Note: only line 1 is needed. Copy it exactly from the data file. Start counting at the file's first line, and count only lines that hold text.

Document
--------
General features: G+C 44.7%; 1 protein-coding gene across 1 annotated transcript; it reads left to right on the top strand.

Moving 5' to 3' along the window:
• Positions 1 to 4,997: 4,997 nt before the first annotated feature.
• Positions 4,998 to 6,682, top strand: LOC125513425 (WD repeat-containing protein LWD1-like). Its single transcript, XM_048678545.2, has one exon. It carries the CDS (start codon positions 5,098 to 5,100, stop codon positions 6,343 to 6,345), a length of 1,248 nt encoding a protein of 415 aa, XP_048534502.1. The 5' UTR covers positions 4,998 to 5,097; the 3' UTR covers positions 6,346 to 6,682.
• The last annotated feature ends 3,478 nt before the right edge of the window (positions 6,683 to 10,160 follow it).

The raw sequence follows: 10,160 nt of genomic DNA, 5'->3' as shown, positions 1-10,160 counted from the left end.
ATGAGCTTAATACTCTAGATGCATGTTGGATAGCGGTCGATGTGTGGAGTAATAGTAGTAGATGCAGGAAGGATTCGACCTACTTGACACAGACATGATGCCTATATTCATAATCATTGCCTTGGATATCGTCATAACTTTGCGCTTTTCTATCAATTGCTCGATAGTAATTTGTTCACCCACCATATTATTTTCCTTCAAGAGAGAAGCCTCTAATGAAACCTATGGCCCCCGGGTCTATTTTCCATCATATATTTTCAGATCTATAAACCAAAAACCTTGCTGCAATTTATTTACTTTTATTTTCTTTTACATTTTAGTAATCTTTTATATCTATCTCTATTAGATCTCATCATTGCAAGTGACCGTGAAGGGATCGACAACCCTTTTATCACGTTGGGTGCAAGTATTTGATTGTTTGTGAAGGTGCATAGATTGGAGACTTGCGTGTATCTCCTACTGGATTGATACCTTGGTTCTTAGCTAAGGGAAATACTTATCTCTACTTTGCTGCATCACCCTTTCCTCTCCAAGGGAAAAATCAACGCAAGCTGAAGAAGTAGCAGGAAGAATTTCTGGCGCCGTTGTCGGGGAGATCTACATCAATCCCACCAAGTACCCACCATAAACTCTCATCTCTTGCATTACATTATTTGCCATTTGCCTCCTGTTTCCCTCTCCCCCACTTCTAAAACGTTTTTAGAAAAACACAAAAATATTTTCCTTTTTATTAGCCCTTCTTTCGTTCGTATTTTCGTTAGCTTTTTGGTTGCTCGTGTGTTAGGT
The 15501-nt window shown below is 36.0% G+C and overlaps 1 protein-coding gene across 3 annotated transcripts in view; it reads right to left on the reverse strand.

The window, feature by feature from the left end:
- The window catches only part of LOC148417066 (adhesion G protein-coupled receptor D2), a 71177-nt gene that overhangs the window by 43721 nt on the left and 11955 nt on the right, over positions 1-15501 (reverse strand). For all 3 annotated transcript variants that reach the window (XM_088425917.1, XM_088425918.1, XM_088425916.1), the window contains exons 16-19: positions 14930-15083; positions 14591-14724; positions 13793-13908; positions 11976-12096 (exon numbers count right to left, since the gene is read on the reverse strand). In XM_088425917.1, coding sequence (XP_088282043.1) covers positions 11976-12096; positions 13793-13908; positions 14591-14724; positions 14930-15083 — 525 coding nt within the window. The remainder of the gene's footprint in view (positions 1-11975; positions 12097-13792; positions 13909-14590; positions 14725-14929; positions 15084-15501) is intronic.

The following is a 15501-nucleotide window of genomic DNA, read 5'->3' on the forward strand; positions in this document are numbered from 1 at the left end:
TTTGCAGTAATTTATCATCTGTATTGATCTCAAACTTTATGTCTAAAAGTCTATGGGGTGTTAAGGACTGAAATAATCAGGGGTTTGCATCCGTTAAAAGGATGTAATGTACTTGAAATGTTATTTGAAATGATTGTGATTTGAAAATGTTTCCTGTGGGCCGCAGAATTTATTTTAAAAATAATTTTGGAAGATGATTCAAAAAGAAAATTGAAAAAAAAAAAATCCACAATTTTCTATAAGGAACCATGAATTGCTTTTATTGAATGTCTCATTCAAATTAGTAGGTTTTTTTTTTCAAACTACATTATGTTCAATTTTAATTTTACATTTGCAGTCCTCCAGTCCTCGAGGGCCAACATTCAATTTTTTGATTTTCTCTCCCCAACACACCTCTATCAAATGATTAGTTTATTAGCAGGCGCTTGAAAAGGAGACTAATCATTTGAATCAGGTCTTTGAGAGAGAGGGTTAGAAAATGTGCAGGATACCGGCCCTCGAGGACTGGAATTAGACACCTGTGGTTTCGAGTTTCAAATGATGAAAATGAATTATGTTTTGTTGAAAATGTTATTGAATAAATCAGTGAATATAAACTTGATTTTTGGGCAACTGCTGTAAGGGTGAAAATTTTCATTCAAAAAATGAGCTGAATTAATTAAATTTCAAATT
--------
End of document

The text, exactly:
General features: G+C 44.7%; 1 protein-coding gene across 1 annotated transcript; it reads left to right on the top strand.